Mullen and Iannarone, P.C.
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Estate Planning Considerations

Changes to tax exemptions have shifted the way estate planning has been viewed in the past, and the federal estate and gift tax exemptions have increased. New York residents should keep these considerations in mind when getting their accounts in order.

The estate-tax exemption allows one to leave heirs up to $5.43 million tax-free in 2015. This amount applies to one person, and a spouse could use the other partner's leftover amount if there is any. Additionally, one can gift up to $5.43 million in total to anyone without being taxed while still alive. Spouses also have separate gift-tax exemptions.

Most people will not ever need to pay any federal gift tax as those who are close to the limit may still give gifts up to $14,000 under the annual gift tax exclusion rule. If one does not exceed this limit in a year, the amount does not count as part of estate-tax or gift-tax exemptions. When the limit is surpassed, both exemptions are reduced when gifting more than $14,000 to someone in a year.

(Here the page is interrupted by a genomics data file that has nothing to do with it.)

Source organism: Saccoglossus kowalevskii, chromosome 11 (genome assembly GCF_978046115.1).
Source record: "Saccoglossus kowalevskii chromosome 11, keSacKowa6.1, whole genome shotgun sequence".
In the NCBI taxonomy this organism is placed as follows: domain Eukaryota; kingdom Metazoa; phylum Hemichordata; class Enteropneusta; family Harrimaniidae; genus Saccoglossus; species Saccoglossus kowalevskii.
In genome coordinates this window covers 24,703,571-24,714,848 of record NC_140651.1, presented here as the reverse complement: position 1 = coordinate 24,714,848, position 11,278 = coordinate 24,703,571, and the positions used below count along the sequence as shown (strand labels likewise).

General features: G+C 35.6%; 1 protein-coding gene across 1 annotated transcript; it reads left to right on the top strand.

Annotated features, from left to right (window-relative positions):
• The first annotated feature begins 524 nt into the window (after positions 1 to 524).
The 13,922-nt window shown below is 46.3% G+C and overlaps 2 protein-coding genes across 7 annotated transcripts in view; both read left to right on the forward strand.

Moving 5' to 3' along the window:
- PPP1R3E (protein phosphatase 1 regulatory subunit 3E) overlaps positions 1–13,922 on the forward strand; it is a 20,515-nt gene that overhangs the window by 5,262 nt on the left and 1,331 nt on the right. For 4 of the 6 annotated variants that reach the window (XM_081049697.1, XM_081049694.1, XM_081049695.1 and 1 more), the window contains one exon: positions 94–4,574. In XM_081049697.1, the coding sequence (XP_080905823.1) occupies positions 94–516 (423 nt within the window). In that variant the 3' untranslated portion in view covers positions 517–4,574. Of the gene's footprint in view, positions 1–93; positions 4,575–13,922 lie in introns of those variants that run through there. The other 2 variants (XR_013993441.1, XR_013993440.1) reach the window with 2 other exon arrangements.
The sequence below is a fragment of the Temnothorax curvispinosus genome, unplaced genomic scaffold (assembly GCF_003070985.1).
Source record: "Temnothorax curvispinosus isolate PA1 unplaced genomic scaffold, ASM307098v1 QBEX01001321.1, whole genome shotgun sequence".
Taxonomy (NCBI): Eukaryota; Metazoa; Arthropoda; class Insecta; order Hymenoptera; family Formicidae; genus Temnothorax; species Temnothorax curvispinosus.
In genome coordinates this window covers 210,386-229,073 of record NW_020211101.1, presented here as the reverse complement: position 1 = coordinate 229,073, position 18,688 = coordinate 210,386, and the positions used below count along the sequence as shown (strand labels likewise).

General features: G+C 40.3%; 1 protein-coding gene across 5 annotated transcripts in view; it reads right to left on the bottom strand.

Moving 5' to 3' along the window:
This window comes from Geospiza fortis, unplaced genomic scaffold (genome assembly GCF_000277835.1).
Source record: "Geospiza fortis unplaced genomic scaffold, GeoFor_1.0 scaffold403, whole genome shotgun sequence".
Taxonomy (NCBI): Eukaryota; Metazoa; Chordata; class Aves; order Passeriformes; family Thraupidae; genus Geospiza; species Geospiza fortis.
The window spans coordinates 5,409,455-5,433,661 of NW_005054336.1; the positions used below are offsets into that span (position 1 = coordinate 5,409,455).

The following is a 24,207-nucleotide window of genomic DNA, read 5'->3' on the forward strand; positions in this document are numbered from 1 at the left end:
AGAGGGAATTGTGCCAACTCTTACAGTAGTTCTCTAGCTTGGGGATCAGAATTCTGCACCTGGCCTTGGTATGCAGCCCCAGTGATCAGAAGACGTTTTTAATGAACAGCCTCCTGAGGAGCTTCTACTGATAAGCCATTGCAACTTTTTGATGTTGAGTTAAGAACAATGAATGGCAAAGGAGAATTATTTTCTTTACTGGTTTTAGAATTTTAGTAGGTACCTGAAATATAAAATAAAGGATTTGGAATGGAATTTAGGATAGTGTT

Those who own estates larger than $5.43 million should take advantage of the yearly gift tax exclusion to avoid higher estate tax costs. This allows one to give away $14,000 to multiple people without tax, which lowers one's estate tax. This money generally goes to people in a lower tax bracket, so the money is taxed at a lower rate.

Estate planning is important to ensure one's wishes are met after passing away and often allows one to avoid high tax rates and give the most to loved ones. However, an estate plan can benefit someone while still alive as living wills instruct others how to care for one who is no longer capable of making decisions.

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